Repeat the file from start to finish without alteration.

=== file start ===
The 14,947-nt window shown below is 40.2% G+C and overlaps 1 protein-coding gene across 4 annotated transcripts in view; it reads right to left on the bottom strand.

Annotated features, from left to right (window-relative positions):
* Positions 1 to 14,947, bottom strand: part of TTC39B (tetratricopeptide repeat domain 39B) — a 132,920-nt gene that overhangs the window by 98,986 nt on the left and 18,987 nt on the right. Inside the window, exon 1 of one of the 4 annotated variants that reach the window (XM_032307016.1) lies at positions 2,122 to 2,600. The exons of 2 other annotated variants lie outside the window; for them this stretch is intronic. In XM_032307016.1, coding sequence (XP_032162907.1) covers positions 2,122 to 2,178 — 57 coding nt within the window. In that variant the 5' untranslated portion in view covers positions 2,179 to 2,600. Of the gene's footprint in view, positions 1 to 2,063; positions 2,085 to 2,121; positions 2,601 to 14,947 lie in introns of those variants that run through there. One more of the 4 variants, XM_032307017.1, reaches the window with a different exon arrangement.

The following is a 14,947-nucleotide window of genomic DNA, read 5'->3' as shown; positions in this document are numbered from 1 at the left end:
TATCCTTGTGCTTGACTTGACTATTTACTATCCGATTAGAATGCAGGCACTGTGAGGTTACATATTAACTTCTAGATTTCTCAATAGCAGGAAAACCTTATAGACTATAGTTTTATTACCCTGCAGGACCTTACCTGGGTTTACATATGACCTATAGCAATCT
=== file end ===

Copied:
The 14,947-nt window shown below is 40.2% G+C and overlaps 1 protein-coding gene across 4 annotated transcripts in view; it reads right to left on the bottom strand.

Annotated features, from left to right (window-relative positions):
* Positions 1 to 14,947, bottom strand: part of TTC39B (tetratricopeptide repeat domain 39B) — a 132,920-nt gene that overhangs the window by 98,986 nt on the left and 18,987 nt on the right. Inside the window, exon 1 of one of the 4 annotated variants that reach the window (XM_032307016.1) lies at positions 2,122 to 2,600. The exons of 2 other annotated variants lie outside the window; for them this stretch is intronic. In XM_032307016.1, coding sequence (XP_032162907.1) covers positions 2,122 to 2,178 — 57 coding nt within the window. In that variant the 5' untranslated portion in view covers positions 2,179 to 2,600. Of the gene's footprint in view, positions 1 to 2,063; positions 2,085 to 2,121; positions 2,601 to 14,947 lie in introns of those variants that run through there. One more of the 4 variants, XM_032307017.1, reaches the window with a different exon arrangement.

The following is a 14,947-nucleotide window of genomic DNA, read 5'->3' as shown; positions in this document are numbered from 1 at the left end:
TATCCTTGTGCTTGACTTGACTATTTACTATCCGATTAGAATGCAGGCACTGTGAGGTTACATATTAACTTCTAGATTTCTCAATAGCAGGAAAACCTTATAGACTATAGTTTTATTACCCTGCAGGACCTTACCTGGGTTTACATATGACCTATAGCAATCT